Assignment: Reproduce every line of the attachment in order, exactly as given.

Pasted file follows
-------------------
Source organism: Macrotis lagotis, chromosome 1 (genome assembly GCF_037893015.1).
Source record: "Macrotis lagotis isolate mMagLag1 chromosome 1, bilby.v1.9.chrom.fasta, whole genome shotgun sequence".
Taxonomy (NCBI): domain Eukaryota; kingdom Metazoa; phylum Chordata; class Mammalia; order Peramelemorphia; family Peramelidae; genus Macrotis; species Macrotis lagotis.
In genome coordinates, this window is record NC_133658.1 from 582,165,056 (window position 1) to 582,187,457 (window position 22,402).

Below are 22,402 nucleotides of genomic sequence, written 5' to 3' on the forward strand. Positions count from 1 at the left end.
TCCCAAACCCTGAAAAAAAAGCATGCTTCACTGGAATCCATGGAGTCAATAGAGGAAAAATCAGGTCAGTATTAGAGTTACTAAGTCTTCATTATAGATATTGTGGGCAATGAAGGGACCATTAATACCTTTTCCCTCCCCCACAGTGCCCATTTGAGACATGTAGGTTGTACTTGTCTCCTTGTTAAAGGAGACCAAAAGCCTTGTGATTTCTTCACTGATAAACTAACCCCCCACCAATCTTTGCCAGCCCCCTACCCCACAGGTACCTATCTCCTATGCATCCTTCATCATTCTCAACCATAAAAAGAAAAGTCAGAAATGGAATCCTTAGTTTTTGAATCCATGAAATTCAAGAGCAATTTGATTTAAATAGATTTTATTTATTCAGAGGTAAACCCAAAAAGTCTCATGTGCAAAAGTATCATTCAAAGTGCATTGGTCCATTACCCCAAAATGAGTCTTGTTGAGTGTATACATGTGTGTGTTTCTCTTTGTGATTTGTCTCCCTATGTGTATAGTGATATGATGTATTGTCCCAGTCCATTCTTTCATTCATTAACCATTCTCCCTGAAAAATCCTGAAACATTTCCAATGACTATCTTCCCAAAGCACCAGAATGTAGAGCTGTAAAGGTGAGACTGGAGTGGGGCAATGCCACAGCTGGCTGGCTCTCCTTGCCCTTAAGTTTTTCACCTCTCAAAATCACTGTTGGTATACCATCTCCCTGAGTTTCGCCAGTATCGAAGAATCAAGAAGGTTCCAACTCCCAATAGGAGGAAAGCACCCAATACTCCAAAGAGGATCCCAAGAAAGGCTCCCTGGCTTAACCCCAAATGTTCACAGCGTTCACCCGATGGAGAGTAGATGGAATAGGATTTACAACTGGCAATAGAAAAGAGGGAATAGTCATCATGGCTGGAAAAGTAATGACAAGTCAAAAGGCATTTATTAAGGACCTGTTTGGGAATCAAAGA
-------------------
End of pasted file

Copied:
Source organism: Macrotis lagotis, chromosome 1 (genome assembly GCF_037893015.1).
Source record: "Macrotis lagotis isolate mMagLag1 chromosome 1, bilby.v1.9.chrom.fasta, whole genome shotgun sequence".
Taxonomy (NCBI): domain Eukaryota; kingdom Metazoa; phylum Chordata; class Mammalia; order Peramelemorphia; family Peramelidae; genus Macrotis; species Macrotis lagotis.
In genome coordinates, this window is record NC_133658.1 from 582,165,056 (window position 1) to 582,187,457 (window position 22,402).

Below are 22,402 nucleotides of genomic sequence, written 5' to 3' on the forward strand. Positions count from 1 at the left end.
TCCCAAACCCTGAAAAAAAAGCATGCTTCACTGGAATCCATGGAGTCAATAGAGGAAAAATCAGGTCAGTATTAGAGTTACTAAGTCTTCATTATAGATATTGTGGGCAATGAAGGGACCATTAATACCTTTTCCCTCCCCCACAGTGCCCATTTGAGACATGTAGGTTGTACTTGTCTCCTTGTTAAAGGAGACCAAAAGCCTTGTGATTTCTTCACTGATAAACTAACCCCCCACCAATCTTTGCCAGCCCCCTACCCCACAGGTACCTATCTCCTATGCATCCTTCATCATTCTCAACCATAAAAAGAAAAGTCAGAAATGGAATCCTTAGTTTTTGAATCCATGAAATTCAAGAGCAATTTGATTTAAATAGATTTTATTTATTCAGAGGTAAACCCAAAAAGTCTCATGTGCAAAAGTATCATTCAAAGTGCATTGGTCCATTACCCCAAAATGAGTCTTGTTGAGTGTATACATGTGTGTGTTTCTCTTTGTGATTTGTCTCCCTATGTGTATAGTGATATGATGTATTGTCCCAGTCCATTCTTTCATTCATTAACCATTCTCCCTGAAAAATCCTGAAACATTTCCAATGACTATCTTCCCAAAGCACCAGAATGTAGAGCTGTAAAGGTGAGACTGGAGTGGGGCAATGCCACAGCTGGCTGGCTCTCCTTGCCCTTAAGTTTTTCACCTCTCAAAATCACTGTTGGTATACCATCTCCCTGAGTTTCGCCAGTATCGAAGAATCAAGAAGGTTCCAACTCCCAATAGGAGGAAAGCACCCAATACTCCAAAGAGGATCCCAAGAAAGGCTCCCTGGCTTAACCCCAAATGTTCACAGCGTTCACCCGATGGAGAGTAGATGGAATAGGATTTACAACTGGCAATAGAAAAGAGGGAATAGTCATCATGGCTGGAAAAGTAATGACAAGTCAAAAGGCATTTATTAAGGACCTGTTTGGGAATCAAAGA